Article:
Dynasty Warriors 9 Empires – Review
Follow Genre: Hack 'n Slash, Strategy
Developer: Omega Force
Publisher: KOEI TECMO
Platform: PS4, PS5, Xbox One, Xbox Series X/S, PC, Switch
Tested on: PC

Dynasty Warriors 9 Empires – Review

Site Score
Good: Quick and fun matches, Still has a lot of potential
Bad: Buggy, Lacks a lot of options of the earlier versions, Graphical prowess really takes a dive at times
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It’s already been a whopping three years since we reviewed Dynasty Warriors 9, and we concluded it wasn’t the best entry of the series. We found that the story dulled down the further we progressed, and we also didn’t really care that much for some of the game’s open-world mechanics. Nonetheless, at its core, it was another proper Dynasty Warriors experience, and it guaranteed many hours of hack ‘n slash gameplay. Traditionally, after the release of the main series, an ‘Empires‘ version soon follows. These Empires spin-offs are often a bit more fast-paced and allow for a bigger mix of different (yet similar) scenarios to play through. We were given the chance to try the latest version of Empires on PC, and we enjoyed the core, but there is still work to be done to truly let this diamond in the rough shine.


There is not that much ‘story’ value to be found in Dynasty Warriors 9 Empires. The game presents you with a few fixed scenarios, as well as the opportunity to create your own unique officer. You’ll play through some different historical eras, but outside of a few snippets of text revolving around certain officers, you’ll be mostly left in the dark. The game does try to spice things up by adding small interactions between officers, even allowing your character to form (superficial) bonds, get married, and even have a child. While this still doesn’t really add any story content, it’s a nice touch allowing you to somewhat bond with your favorite characters.


Dynasty Warriors 9 Empires has left us with very mixed feelings when it comes to the game’s graphical prowess. At certain points, we found the battles that unfolded in front of our eyes extremely impressive, to then get disappointed with clipping errors, jagged edges, more pixels than one could count, and so on. The latter is further enhanced during the short interaction scenes where the backdrops look very bland and undetailed. The game needs a whole lot more polish to truly look like something we’d expect from a 2022 release. Of course, optimization is a key component for games such as this, as there is so much action on your screen, and thus some compromises have to be made. Nonetheless, certain parts of the game look as if we’re going back a generation or two.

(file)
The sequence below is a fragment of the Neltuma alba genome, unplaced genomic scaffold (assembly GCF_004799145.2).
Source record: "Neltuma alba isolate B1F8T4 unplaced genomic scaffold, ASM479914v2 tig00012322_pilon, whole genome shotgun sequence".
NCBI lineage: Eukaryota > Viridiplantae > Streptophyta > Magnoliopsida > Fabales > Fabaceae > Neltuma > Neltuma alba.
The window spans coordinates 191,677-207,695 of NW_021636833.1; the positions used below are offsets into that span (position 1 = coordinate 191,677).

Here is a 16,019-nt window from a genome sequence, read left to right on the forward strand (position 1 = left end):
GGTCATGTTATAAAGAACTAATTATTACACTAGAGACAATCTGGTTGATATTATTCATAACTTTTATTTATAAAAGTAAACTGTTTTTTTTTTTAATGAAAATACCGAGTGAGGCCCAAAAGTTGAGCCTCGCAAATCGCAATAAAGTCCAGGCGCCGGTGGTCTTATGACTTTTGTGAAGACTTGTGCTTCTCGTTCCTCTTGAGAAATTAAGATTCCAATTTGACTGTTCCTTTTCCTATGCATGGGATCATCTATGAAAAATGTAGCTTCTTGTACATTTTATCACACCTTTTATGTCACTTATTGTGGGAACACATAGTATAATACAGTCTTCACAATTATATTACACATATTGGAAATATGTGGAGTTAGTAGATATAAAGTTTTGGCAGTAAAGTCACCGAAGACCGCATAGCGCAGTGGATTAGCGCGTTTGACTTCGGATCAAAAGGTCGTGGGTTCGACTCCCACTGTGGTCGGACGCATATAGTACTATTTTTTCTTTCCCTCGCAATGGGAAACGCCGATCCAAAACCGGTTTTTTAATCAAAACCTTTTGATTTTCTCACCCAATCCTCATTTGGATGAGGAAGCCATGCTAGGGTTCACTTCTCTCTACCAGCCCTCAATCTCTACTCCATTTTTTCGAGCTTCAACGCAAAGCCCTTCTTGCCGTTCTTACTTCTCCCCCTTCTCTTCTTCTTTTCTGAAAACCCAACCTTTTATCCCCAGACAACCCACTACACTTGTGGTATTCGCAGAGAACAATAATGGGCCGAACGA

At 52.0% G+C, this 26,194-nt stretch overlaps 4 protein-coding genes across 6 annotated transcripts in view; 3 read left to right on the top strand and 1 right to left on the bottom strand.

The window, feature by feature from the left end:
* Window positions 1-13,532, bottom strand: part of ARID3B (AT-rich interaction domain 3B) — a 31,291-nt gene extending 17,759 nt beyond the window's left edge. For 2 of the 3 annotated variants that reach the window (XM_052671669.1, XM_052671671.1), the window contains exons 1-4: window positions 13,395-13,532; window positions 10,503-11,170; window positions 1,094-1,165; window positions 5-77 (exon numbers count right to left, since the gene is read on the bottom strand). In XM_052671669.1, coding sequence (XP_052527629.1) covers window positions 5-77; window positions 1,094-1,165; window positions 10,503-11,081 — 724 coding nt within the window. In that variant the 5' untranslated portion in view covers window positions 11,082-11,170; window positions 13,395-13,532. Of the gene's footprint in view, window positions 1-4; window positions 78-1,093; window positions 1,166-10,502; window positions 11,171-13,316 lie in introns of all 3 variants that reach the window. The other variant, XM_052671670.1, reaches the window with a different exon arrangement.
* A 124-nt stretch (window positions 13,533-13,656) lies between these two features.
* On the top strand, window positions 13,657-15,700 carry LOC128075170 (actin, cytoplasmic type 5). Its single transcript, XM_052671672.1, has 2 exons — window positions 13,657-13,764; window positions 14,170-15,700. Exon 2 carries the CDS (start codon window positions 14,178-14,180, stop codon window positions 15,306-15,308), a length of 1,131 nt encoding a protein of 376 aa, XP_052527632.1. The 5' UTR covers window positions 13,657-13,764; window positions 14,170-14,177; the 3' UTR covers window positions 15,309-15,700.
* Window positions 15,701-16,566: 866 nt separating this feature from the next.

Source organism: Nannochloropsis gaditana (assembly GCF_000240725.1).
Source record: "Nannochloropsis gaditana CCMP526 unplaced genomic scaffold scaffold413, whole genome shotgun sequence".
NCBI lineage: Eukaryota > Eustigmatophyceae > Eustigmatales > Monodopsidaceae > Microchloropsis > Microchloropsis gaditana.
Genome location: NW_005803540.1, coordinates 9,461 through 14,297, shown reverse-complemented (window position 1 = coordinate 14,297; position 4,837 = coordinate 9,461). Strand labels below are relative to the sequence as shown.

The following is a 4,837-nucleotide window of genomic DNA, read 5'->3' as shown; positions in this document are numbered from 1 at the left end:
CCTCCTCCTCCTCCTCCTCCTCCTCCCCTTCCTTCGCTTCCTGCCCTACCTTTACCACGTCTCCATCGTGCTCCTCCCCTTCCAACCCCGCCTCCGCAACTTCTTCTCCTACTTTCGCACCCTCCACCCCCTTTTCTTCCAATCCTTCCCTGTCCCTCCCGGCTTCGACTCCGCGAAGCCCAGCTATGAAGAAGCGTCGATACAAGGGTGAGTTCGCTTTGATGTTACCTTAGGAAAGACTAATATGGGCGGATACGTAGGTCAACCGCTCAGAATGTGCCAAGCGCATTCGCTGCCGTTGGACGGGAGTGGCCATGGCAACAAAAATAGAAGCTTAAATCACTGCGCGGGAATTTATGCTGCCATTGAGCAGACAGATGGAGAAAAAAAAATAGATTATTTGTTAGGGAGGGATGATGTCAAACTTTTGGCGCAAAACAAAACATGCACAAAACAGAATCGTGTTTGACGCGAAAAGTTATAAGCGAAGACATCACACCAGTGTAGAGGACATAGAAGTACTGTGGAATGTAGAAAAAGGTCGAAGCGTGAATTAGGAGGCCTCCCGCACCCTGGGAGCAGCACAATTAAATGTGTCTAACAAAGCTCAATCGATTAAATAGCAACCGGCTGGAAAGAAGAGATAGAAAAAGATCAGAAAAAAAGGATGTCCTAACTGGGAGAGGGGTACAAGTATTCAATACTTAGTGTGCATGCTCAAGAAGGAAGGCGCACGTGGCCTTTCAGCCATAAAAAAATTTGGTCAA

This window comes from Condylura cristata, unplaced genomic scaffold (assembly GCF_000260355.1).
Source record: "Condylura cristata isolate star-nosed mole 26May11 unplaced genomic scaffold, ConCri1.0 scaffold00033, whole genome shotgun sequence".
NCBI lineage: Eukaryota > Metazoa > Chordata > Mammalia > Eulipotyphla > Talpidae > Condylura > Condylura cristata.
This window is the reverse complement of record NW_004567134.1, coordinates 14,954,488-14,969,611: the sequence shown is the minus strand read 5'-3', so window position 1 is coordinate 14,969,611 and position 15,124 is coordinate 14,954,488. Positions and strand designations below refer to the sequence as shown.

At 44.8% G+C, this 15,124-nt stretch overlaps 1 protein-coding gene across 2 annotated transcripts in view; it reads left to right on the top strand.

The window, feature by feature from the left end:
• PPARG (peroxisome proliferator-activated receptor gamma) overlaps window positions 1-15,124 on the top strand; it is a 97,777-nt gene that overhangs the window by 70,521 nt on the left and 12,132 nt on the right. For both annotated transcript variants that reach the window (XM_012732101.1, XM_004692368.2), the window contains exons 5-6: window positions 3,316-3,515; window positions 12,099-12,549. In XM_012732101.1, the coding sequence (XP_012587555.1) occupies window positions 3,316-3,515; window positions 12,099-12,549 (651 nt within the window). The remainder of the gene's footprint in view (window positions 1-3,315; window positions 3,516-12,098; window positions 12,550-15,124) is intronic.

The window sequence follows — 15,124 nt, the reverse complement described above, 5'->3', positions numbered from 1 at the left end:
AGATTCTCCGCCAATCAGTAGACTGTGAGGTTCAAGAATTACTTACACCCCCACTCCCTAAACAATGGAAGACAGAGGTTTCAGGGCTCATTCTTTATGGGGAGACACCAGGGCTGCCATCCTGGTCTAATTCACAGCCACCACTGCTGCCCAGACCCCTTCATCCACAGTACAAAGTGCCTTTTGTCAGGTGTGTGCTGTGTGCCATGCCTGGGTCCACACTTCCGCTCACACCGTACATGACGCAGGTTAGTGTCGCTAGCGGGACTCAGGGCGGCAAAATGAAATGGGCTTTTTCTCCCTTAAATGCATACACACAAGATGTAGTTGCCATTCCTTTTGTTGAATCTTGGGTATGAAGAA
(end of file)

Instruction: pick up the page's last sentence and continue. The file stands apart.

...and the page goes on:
The sound design is actually top-notch here. We loved the very adrenaline-infused music, which gets you in the mood to bash in the skulls of the hordes of enemies at your castle’s doorstep. We loved the backdrop, even though there is not that much variation. Even the voice acting has been handled in a professional fashion, but the dialogues do have awkward pauses very much reminiscent of old-school 90s games.


Dynasty Warriors 9 Empires is an arcade-like Musou game with a few strategic elements thrown in the mix. For the most part, you’ll just be wiping out complete armies of grunts, and a few officers, during the many battles you’ll take part in. Outside of combat, you’ll have to make minor strategic choices that will aid the provinces under your control, or simply to allow your troops and officers to rest, to gain more income, and so on. You might even go for a stroll, talk to unaffiliated officers, and persuade them to join your brutal conquest.

Overall, the game’s concept is simple. You either take part in one of the game’s standard scenarios, or you make your own custom character. In either case, the offset will remain the same, and you’ll just have to make certain political decisions, and then duke it out with hundreds of soldiers trying to kill you. The game offers a set of different difficulty options, and we advise you to start off on the easy difficulty so you can properly gauge what to expect.

As a whole, the foundation of the game is decent, but it does feel a bit dated at times. The different maps in this title all feel the same, and after completing one scenario in the Conquest mode, you pretty much know what to expect from all of them. The cast of characters available is fairly varied, but we did miss a certain something when playing the game. One of the biggest flaws of the game was the absence of a local co-op function. The Empires spin-off titles are always fun to play with a friend, and we were utterly disappointed that Dynasty Warriors 9 Empires does not have the option to play with a friend. This also dulls down the tactical aspect of the game, as giving commands to NPCs to defend or attack a certain objective often ends up with them needing extra help anyway. An additional player often allows you to gradually take control over an area, without having to run back and forth because the AI keeps messing up.


Dynasty Warriors 9 Empires is a lot of fun at its core, but in its current state, it’s a diamond in the rough that needs a whole lot of polish. We very much enjoyed the classic combat, the scenarios were fun to play through, the interactions between characters were interesting, and even the tactical elements added something extra to the mix. Sadly, the overall quality is diminished by the very rough graphics, the somewhat ‘basic’ feel of all the game’s mechanics, and most importantly the lack of a local co-op mode. Fans of the series will probably still very much enjoy this one, but we’d recommend waiting until the price drops a little, or at least until certain kinks get ironed out.

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Aspiring ninja.

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